Put information about the ActiveX control you are using in a comment for the window or in the control's Tag property. Later, if another developer works with your window and does not have the ActiveX control installed, that developer can easily find out what ActiveX control the window was designed to use.

ActiveX control properties

An ActiveX control usually has its own properties and its own property sheet for setting property values. These properties control the appearance and behavior of the ActiveX control, not the PowerBuilder container.

To set property values for the ActiveX control in the control:

  1. Select OLE Control Properties from the control's pop-up menu or from the General property page.

  2. Specify values for the properties and click OK when done.

The OLE control property sheet might present only a subset of the properties of the ActiveX control. You can set other properties in a script.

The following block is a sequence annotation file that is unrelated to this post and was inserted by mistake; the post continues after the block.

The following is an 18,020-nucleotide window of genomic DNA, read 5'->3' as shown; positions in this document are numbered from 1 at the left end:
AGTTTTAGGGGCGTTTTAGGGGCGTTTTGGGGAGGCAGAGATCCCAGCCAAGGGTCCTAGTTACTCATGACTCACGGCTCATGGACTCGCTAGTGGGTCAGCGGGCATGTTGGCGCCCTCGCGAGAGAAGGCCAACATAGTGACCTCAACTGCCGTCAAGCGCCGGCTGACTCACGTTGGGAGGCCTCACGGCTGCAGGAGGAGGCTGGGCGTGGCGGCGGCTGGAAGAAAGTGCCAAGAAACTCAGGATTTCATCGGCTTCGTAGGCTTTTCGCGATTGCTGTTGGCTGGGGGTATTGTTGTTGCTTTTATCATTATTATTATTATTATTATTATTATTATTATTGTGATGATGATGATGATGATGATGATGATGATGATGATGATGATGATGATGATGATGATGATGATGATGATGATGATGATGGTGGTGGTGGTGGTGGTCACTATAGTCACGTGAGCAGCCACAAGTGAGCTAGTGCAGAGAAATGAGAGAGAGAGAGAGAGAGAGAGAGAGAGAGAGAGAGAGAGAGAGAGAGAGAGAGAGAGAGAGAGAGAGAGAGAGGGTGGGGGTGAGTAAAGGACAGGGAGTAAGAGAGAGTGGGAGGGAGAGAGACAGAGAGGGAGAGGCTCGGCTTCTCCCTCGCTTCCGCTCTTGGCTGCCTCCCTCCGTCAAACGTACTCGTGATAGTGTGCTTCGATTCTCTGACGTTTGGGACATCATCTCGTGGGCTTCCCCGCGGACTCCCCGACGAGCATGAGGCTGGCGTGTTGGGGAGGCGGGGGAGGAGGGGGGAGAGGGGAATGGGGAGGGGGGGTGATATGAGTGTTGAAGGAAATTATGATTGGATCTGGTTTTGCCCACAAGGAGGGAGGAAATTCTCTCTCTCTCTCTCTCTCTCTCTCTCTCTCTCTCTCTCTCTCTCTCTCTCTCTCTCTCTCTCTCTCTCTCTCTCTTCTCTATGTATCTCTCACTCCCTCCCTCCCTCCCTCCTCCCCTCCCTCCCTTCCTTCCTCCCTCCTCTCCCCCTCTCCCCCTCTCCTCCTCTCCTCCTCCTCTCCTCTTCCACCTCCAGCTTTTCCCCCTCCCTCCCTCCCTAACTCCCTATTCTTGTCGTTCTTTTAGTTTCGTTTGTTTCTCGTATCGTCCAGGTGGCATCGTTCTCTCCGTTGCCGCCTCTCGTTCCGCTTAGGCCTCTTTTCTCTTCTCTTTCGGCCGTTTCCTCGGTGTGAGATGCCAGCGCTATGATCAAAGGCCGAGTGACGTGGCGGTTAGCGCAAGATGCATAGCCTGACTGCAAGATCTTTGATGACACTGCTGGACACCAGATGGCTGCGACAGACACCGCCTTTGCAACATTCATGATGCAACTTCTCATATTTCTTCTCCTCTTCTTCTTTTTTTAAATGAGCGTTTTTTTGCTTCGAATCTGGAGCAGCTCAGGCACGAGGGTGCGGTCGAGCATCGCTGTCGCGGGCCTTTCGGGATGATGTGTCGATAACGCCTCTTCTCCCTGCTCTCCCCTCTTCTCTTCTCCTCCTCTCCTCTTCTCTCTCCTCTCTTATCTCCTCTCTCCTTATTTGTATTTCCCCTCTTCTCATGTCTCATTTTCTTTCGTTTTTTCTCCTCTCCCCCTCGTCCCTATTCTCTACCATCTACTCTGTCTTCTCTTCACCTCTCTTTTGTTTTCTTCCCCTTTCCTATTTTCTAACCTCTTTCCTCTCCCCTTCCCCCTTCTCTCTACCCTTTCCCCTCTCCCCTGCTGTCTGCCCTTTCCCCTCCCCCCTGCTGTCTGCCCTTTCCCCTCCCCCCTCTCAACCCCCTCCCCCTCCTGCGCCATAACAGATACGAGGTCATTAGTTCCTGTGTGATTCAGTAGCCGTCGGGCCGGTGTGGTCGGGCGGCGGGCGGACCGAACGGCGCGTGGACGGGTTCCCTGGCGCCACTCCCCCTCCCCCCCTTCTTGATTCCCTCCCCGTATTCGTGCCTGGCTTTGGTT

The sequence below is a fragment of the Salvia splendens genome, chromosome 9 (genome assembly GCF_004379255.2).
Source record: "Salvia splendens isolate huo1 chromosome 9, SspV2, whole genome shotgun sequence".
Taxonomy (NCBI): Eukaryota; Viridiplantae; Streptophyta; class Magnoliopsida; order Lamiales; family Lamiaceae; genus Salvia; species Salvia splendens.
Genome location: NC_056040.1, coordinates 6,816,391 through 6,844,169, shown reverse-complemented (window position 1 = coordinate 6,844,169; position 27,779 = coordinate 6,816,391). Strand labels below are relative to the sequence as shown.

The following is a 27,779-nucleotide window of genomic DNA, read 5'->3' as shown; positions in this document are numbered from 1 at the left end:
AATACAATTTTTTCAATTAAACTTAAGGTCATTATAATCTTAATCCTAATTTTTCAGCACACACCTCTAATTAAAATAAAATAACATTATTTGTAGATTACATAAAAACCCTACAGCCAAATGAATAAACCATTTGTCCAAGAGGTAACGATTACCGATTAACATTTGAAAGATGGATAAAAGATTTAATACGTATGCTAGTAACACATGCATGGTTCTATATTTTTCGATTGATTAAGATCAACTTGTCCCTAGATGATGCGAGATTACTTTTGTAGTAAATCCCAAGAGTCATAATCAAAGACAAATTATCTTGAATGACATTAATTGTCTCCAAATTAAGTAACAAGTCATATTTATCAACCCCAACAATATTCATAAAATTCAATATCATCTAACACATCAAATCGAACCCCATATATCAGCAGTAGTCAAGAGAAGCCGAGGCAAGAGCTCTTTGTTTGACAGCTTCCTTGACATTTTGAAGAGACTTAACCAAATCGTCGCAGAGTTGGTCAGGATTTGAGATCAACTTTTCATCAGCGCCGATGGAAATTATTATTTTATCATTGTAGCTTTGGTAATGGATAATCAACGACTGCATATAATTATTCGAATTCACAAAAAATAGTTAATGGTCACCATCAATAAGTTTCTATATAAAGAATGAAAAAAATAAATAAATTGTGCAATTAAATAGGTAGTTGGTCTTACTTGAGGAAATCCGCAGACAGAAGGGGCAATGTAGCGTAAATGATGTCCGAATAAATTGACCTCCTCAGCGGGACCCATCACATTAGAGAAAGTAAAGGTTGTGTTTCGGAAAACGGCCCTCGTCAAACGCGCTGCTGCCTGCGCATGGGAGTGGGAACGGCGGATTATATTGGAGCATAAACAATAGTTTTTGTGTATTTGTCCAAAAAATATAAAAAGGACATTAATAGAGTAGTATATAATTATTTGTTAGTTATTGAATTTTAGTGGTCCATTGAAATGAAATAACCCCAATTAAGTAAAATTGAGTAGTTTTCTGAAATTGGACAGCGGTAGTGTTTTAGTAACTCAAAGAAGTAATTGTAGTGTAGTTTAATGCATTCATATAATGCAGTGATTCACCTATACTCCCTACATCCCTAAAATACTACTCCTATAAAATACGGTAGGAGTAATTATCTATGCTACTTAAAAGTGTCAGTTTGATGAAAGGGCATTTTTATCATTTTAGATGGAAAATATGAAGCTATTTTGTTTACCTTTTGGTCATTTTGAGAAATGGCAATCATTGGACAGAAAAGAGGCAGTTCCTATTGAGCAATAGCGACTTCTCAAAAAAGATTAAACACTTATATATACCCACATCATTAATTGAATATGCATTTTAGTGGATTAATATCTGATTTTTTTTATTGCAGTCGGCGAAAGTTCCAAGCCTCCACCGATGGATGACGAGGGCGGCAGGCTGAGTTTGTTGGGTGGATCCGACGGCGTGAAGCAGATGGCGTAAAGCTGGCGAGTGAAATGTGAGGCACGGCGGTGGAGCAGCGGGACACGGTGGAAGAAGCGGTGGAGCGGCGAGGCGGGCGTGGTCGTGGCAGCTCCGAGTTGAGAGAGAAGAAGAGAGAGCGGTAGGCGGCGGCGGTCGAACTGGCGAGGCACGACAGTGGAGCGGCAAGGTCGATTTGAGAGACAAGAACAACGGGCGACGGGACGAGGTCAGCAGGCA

For more information about the ActiveX control's properties, see the documentation for the ActiveX control.

Programming the ActiveX control

You make an ActiveX control do its job by programming it in scripts, setting its properties, and calling its functions. Depending on the interface provided by the ActiveX control developer, a single function call might trigger a whole series of activities or individual property settings, and function calls may let you control every aspect of its actions.

An ActiveX control is always active -- it does not contain an object that needs to be opened or activated. The user does not double-click and start an OLE server. However, you can program the DoubleClicked or any other event to call a function that starts ActiveX control processing.

Setting properties in scripts

Programming an ActiveX control is the same as programming automation for insertable objects. You use the container's Object property to address the properties and functions of the ActiveX control.

This syntax accesses a property value. You can use it wherever you use an expression. Its datatype is Any. When the expression is evaluated, its value has the datatype of the control property: